A chap takes a couple of weeks off, hoping to return to his column full of vim and vigour, and what happens? Liverpool go and hammer his beloved Everton at Goodison Park. Not that it was quite a hammering, more a case of Michael Owen converting his chances and Wayne Rooney missing his, but 0-3 is 0-3, and noisily put the tin lid on what was already a poor week to be an Evertonian.
There was a time, not so long ago, when no footballer in his right mind would favour a move to Blackburn Rovers or Manchester City over a move to Everton, but Barry Ferguson and Steve McManaman did. It was as if Graeme Souness and Kevin Keegan were waving chequebooks and David Moyes a dead skunk. And nor has the Everton manager been able to land Sean Davis of Fulham, or Valencia's John Carew.
Moyes is a modern alchemist, able to turn pig-iron into gold - or at any rate to get the very best out of David Unsworth and Mark Pembridge, which amounts to much the same thing - but he must still wish that he had a bit more gold to play with. His only close-season signing was Joseph Yobo, which didn't greatly excite Evertonians as the Nigerian was already at Goodison on loan.
Moreover, Yobo, so assured for most of last year, was directly responsible for Owen's second goal on Saturday. Somehow that seemed to symbolise Everton's penurious summer of inactivity in the transfer market, painfully compounded by Harry Kewell's first decent performance in a Liverpool shirt.
However, I have not supported Everton for more than 30 years without being able to find a silver lining in most passing clouds. And had Owen's boot been on Rooney's foot on Saturday, had it been Everton who won 3-0, then short-term euphoria in the Gwladys Street End might have melted into long-term depression.
Let me explain. There is little doubt, whatever the declarations of support coming out of the Anfield boardroom, that if Liverpool's woeful start to the season had continued with defeat on Saturday, and had been followed by one or two more poor results, then Gérard Houllier would have been out on his oreille. And that, for two reasons, is a situation which Everton fans should hope does not come to pass.
The first reason is flimsy and has everything to do with that old Eintracht Frankfurt full-back, Schadenfreude. The desire to see another fail is not an admirable emotion but it is endemic in any city with two or more football clubs. And Liverpool, as I have contended once or twice before, will win neither the Premiership nor the Champions' League under Houllier.
I wouldn't want to repeat myself by questioning his tactical nous and motivational powers, but some things do bear repetition: he has shelled out considerably more than £100m on new players, yet what would his team look like without the players he inherited, notably Steven Gerrard and Michael Owen?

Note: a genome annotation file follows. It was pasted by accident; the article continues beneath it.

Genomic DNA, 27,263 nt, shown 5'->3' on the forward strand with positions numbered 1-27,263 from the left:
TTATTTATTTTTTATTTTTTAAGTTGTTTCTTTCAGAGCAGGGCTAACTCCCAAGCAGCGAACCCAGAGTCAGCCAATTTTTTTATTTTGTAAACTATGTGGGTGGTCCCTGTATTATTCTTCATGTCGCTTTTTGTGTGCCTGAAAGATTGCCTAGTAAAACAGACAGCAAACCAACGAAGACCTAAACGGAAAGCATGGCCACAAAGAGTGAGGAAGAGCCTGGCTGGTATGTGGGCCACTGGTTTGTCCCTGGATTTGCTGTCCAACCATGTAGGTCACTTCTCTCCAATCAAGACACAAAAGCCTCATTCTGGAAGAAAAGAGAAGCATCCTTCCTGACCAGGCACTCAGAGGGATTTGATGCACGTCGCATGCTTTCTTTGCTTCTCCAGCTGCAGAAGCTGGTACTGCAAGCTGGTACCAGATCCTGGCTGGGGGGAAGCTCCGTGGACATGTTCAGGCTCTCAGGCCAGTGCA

The second reason why Evertonians should hope that Houllier remains as the Liverpool manager is more fanciful but paradoxically more substantial. If he were to leave, then Liverpool would be looking for a new manager. And even though there have been whispers about Kevin Keegan, I am certain that Martin O'Neill would be top of the board's shortlist. I am equally certain that O'Neill, even after characteristically agonising about the decision, would take the Anfield job.
Which would leave Celtic in turn looking for a new manager, and top of their shortlist would be David Moyes, a former player who would find it very difficult to resist the lure of Parkhead, where supporters in green-hooped shirts would be left outside even if capacity were doubled. There are 55,000 season ticket-holders at Celtic, for heaven's sake.
Last Friday night I had dinner at The Ubiquitous Chip in Glasgow with a friend who knows the Scottish football scene better than almost anyone. He pointed out that, as much as English observers scoff at Rangers and Celtic having to compete in the sham of a league that is the SPL, a third of Celtic's fixtures last season were European games, cup finals or Old Firm derbies, and the amount of excitement they generated would be difficult to replicate even in the Premiership.
He added that O'Neill, whose father once told him with mild hyperbole that if he were ever offered the Celtic job then he should "crawl over broken glass to Glasgow to take it", is genuinely in love with the club.
Nonetheless, the Ulsterman knows that at 51 he is in the prime of his managerial life, that increasingly throughout Europe the Premiership is considered to be where it's at, yet he's not.
Intriguingly, my friend also speculated that if O'Neill went to Liverpool, and Moyes to Celtic, then the Rangers manager Alex McLeish, with more than half an eye on eventually succeeding his old mentor Sir Alex Ferguson at Manchester United, might want to flash his credentials in the Premiership, perhaps with Everton. It's enough, after a long hot summer, to make a chap's brain ache.Reuse content